Well, if this is truly a “great experiment”, we may start obtaining some data over the next few years. In a recently published research report entitled, “Age and Retirement Benchmarks: Key Analytics that Drive Human Capital Management”, the ADP Research Institute forecasts that 18% of the US workforce will retire in the next five years. If ADP’s predictions come to pass, we’ll soon see how well the aforementioned shift to individual retirement responsibility is going to play out.

Preliminary results do not look very good. Report after report covering “retirement readiness” finds that the average 401(k) balances of these “soon to be” retirees average in the low $100K range. While $100,000 is not an insignificant sum of money it’s clearly not going to last through a potentially long (30+ year) retirement. And, with Social Security also showing strains, one has to wonder how it’s all going to end. Stay tuned.

There might be a problem here…….. April 27, 2013

Posted by forwardfinancialplanning1 in Personal Budgets, Retirement Savings, Retirement Spending, Social Security.
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We’ve commented at times in the past about the lack of retirement preparedness within the US population. The recent Employee Benefits Research Institute (EBRI) 2013 Retirement Confidence Survey puts this in perspective. It found that 46% of workers have less than $10,000 accumulated for retirement. This means that in essence, an enormous proportion of the population will be relying on Social Security as their sole souce of retirement funding. This is a system, of course, that is already showing signs of distress and was never intended to be a sole source of funding for retirement. At the risk of being characterized as “unduly pessimistic”, it appears that as our US population ages, it’s going to be quite a burden on the productive portion of our society.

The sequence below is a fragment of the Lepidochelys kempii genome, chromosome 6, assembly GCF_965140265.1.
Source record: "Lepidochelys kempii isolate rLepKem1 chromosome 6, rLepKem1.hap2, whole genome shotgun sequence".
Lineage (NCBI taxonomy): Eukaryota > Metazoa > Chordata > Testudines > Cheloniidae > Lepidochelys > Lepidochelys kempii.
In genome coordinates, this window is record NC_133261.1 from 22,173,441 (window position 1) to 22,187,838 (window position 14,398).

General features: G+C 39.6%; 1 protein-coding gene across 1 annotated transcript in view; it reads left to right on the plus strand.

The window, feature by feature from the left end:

Is anyone claiming to be a “leader” in Washington paying attention?